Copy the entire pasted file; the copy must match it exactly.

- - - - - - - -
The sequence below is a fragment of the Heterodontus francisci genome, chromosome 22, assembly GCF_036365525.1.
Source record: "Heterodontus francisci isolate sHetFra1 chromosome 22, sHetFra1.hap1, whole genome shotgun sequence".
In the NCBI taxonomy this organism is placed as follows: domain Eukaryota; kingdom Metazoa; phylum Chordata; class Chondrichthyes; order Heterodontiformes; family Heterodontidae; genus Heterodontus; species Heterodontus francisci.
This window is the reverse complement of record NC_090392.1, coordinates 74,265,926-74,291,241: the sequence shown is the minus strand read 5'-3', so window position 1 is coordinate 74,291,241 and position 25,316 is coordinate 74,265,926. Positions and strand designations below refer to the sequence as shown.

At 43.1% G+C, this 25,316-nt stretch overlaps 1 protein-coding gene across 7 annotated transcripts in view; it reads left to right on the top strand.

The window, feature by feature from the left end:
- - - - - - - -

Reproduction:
The sequence below is a fragment of the Heterodontus francisci genome, chromosome 22, assembly GCF_036365525.1.
Source record: "Heterodontus francisci isolate sHetFra1 chromosome 22, sHetFra1.hap1, whole genome shotgun sequence".
In the NCBI taxonomy this organism is placed as follows: domain Eukaryota; kingdom Metazoa; phylum Chordata; class Chondrichthyes; order Heterodontiformes; family Heterodontidae; genus Heterodontus; species Heterodontus francisci.
This window is the reverse complement of record NC_090392.1, coordinates 74,265,926-74,291,241: the sequence shown is the minus strand read 5'-3', so window position 1 is coordinate 74,291,241 and position 25,316 is coordinate 74,265,926. Positions and strand designations below refer to the sequence as shown.

At 43.1% G+C, this 25,316-nt stretch overlaps 1 protein-coding gene across 7 annotated transcripts in view; it reads left to right on the top strand.

The window, feature by feature from the left end: